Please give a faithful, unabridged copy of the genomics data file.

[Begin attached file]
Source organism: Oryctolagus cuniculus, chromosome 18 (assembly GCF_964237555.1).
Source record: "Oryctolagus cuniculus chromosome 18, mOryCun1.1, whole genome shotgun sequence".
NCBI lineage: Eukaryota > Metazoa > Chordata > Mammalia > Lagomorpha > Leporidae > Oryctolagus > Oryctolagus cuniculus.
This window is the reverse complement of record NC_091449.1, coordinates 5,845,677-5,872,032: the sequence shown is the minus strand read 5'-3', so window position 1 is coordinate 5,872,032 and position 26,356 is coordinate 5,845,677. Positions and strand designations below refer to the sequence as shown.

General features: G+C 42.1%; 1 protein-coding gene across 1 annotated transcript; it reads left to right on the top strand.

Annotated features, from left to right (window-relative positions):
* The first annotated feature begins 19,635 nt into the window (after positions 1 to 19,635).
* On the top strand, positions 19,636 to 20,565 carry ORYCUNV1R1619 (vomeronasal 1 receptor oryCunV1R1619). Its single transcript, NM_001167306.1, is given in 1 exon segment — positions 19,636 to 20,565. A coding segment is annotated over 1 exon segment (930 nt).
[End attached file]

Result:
Source organism: Oryctolagus cuniculus, chromosome 18 (assembly GCF_964237555.1).
Source record: "Oryctolagus cuniculus chromosome 18, mOryCun1.1, whole genome shotgun sequence".
NCBI lineage: Eukaryota > Metazoa > Chordata > Mammalia > Lagomorpha > Leporidae > Oryctolagus > Oryctolagus cuniculus.
This window is the reverse complement of record NC_091449.1, coordinates 5,845,677-5,872,032: the sequence shown is the minus strand read 5'-3', so window position 1 is coordinate 5,872,032 and position 26,356 is coordinate 5,845,677. Positions and strand designations below refer to the sequence as shown.

General features: G+C 42.1%; 1 protein-coding gene across 1 annotated transcript; it reads left to right on the top strand.

Annotated features, from left to right (window-relative positions):
* The first annotated feature begins 19,635 nt into the window (after positions 1 to 19,635).
* On the top strand, positions 19,636 to 20,565 carry ORYCUNV1R1619 (vomeronasal 1 receptor oryCunV1R1619). Its single transcript, NM_001167306.1, is given in 1 exon segment — positions 19,636 to 20,565. A coding segment is annotated over 1 exon segment (930 nt).